The Canadian Institutes for Health Research (CIHR), USask, and the Heart and Stroke Foundation have jointly committed the funding for the new research chair, which aims to design targeted and effective ways to detect, prevent and treat heart and blood vessel diseases in Indigenous women.
“This award and the resulting research will further the understanding of cardiovascular disease progression among Indigenous women and translate into innovative health practices tailored to Indigenous peoples,” said Dr. Chad London (PhD), USask dean of the College of Kinesiology. “It will provide kinesiology students and faculty with meaningful learning and community engagement opportunities.”
Research shows the death and illness rate of Indigenous people from heart disease and stroke is 2.5 times greater than for non-Indigenous people in Canada. Especially concerning is the lack of awareness and recognition of cardiovascular problems among Indigenous women, delaying their diagnosis and treatment, Foulds said.
“We know that social determinants of health are risk factors for heart disease, but these haven’t really been highlighted. And culture also has been ignored as a component,” said Foulds, an assistant professor of kinesiology. “As a Métis woman, I espouse the holistic approach to health described by many First Nations and shown on the medicine wheel—the connection of physical, spiritual, cultural, and mental health.”
She said that while physical factors such as cholesterol, blood sugar and obesity account for part of the risk profile for heart disease and stroke, social factors such as community and family support, and cultural identity deserve more prominence because they can play an important preventive role.
"For decades, women have been under-represented in heart and stroke research, and the tragic result is that we've lost too many women from these diseases,” said Allison Kessler, Heart & Stroke CEO in Saskatchewan and Manitoba.
“We are so pleased to work with the Government of Canada and the University of Saskatchewan to support leading-edge research in our province, in particular with this special focus on the health of Indigenous women, who face unique challenges. The work that Dr. Foulds is doing is an important step towards turning the tide on the heart and brain health of all Canadian women."
Foulds’ research program includes several complementary studies over the next five years that will be carried out in collaboration with members of the growing USask Indigenous community of close to 3,000 self-identified Indigenous students and more than 200 Indigenous staff and faculty. The research will incorporate both Indigenous and western methodologies:
- Story collection will involve three groups of 20 adults of all genders engaging in photovoice and group conversational interviews led by an Elder to share thoughts and stories about social and cultural factors they feel influence their health.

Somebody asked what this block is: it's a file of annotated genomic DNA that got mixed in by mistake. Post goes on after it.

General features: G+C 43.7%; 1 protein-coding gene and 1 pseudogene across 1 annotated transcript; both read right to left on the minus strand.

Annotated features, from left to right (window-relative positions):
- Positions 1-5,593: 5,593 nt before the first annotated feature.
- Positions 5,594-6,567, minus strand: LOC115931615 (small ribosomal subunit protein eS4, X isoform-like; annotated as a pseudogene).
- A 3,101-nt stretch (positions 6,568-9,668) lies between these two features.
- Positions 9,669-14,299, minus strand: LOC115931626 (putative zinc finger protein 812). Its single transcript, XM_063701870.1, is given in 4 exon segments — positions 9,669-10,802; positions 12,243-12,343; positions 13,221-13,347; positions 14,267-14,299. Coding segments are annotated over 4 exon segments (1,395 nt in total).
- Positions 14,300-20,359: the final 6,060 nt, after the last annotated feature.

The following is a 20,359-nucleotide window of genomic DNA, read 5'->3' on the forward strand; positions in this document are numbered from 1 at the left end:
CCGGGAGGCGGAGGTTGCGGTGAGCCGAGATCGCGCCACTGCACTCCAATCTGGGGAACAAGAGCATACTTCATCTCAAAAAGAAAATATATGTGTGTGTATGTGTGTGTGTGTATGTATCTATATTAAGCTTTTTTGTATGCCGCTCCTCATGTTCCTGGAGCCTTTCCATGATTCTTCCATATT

- Risk assessment will be done by recruiting, testing and collecting data on 200 women, and evaluating social and cultural factors that modify physical and mental contributors to heart disease. The assessments will include blood tests, fitness tests, and body measurements, and interviewer-administered questionnaires.
- The gender impact study will measure the role gender plays in the social and cultural influences that affect mental and physical determinants of cardiovascular disease.
Findings of the above studies will be presented to three groups of 20 women, who will study the results and then participate in group conversational interviews with an Elder. The goal is to identify potential intervention strategies that incorporate social and cultural factors important to Indigenous women’s heart health.
“I hope to broaden our understanding of Indigenous women’s experience of heart disease to reflect the broader, more holistic idea of health, and engage health professionals and community stakeholders to develop ways to identify and prevent heart disease and stroke among Indigenous women,” Foulds said.
The new chair is one of four awarded nationally by the CIHR in partnership with Heart & Stroke, an investment of more than $3 million over five years.
"I'm proud of the partnership between the Government of Canada, the University of Saskatchewan, and Heart & Stroke, which will enable Dr. Foulds and her team to continue their outstanding contributions that improve our understanding of health inequities, and will lead to knowledge that will ultimately benefit all Canadians," said Canada's Minister of Health Ginette Petitpas Taylor.
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